I finally went ahead and read this book because a 40-something man recommended it. Overall, I really enjoyed it and sped through the last half. My only complaint as an adult is the love scenes were annoying, but I can see that they might appeal to teenage girls. Without any spoilers, I'll just say that the very end was a little bit of a let down. It's almost as if the author was rushed to pull everything together, but there was a bit too much self sacrifice and not enough cool powers put to work. Oh well. Otherwise, the book was great, and I've add the sequel to my wish list.
Like many reviews have already stated, the narrator does an excellent job.
I was excited when I started listening to the book. It was a fun story. Some reviewers have complained about the jumping around, but I thought that it was easy to follow. Alas, the individual stories never completely come together. In part, the plot is far too ambitious. In the last third of the book, a large number of new unnecessary concepts (humanoid AIs, multiple virtual copies of humans, etc.) start being hurtled at the reader but are never fully explored. On the other hand, many of the characters in the first part of the book are more or less totally abandoned. An entire plot line (Hacker Sander) dissolves into nothing just as it gets interesting. We see a lot of "character development" that never really goes anywhere at all. It's really a shame. With some tightening up, this could have been fantastic!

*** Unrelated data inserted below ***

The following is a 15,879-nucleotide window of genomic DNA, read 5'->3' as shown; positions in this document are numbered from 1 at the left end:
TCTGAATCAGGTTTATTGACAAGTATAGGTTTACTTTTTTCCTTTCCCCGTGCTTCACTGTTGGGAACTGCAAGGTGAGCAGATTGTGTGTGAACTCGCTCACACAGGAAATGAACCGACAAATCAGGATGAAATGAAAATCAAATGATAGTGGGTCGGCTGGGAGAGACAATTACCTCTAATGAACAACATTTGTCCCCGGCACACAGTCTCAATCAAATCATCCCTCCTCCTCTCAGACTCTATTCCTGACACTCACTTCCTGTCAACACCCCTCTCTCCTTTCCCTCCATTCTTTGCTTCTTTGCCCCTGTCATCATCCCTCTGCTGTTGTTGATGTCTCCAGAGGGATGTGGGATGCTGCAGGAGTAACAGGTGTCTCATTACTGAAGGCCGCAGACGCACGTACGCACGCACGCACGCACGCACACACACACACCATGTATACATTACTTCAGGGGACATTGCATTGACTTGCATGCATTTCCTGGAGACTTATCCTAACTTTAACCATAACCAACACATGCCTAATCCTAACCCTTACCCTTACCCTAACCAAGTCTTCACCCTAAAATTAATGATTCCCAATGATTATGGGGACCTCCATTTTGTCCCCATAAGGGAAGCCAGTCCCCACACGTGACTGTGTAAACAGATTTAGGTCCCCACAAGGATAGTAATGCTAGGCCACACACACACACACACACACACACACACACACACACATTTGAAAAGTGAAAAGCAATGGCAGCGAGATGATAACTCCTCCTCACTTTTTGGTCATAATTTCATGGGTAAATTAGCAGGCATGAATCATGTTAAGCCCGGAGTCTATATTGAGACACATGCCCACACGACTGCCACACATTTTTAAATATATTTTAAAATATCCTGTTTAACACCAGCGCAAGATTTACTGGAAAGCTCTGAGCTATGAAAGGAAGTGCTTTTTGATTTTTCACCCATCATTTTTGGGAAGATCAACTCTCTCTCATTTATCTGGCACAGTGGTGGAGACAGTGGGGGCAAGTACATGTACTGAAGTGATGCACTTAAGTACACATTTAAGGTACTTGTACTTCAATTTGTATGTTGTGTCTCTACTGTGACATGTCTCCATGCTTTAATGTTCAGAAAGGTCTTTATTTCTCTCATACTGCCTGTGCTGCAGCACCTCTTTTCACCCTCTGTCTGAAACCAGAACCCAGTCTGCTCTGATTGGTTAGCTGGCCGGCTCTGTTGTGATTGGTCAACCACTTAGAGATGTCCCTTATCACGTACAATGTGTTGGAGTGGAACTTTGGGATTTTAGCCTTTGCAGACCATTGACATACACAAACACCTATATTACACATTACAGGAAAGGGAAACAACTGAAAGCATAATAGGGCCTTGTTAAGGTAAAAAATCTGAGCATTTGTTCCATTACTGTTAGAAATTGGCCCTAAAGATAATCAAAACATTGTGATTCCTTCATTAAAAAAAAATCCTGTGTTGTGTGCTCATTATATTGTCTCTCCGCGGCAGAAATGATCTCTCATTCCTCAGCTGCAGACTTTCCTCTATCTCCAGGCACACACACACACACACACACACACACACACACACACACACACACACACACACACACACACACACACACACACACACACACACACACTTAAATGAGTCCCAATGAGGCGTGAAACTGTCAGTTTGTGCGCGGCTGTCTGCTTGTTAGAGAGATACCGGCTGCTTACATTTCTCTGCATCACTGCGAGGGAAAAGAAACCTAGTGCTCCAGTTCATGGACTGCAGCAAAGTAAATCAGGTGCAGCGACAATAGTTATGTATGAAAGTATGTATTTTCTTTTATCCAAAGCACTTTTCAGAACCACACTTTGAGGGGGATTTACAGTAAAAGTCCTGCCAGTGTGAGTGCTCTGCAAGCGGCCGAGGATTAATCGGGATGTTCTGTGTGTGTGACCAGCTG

The narration was just okay - many of the characters had identical voices and strange accents.
Like many reviewers have said. this book takes a left turn about 2/3's in. Not long before that point, most readers will have realized that there is absolutely no way this plot will ever come together neatly. Even venturing into an alternate universe is insufficient to bring it all together. Probably the biggest loose end for me was why this magical building is not being carefully studied by scientists 24/7. Especially because someone has seen fit to develop spare parts!!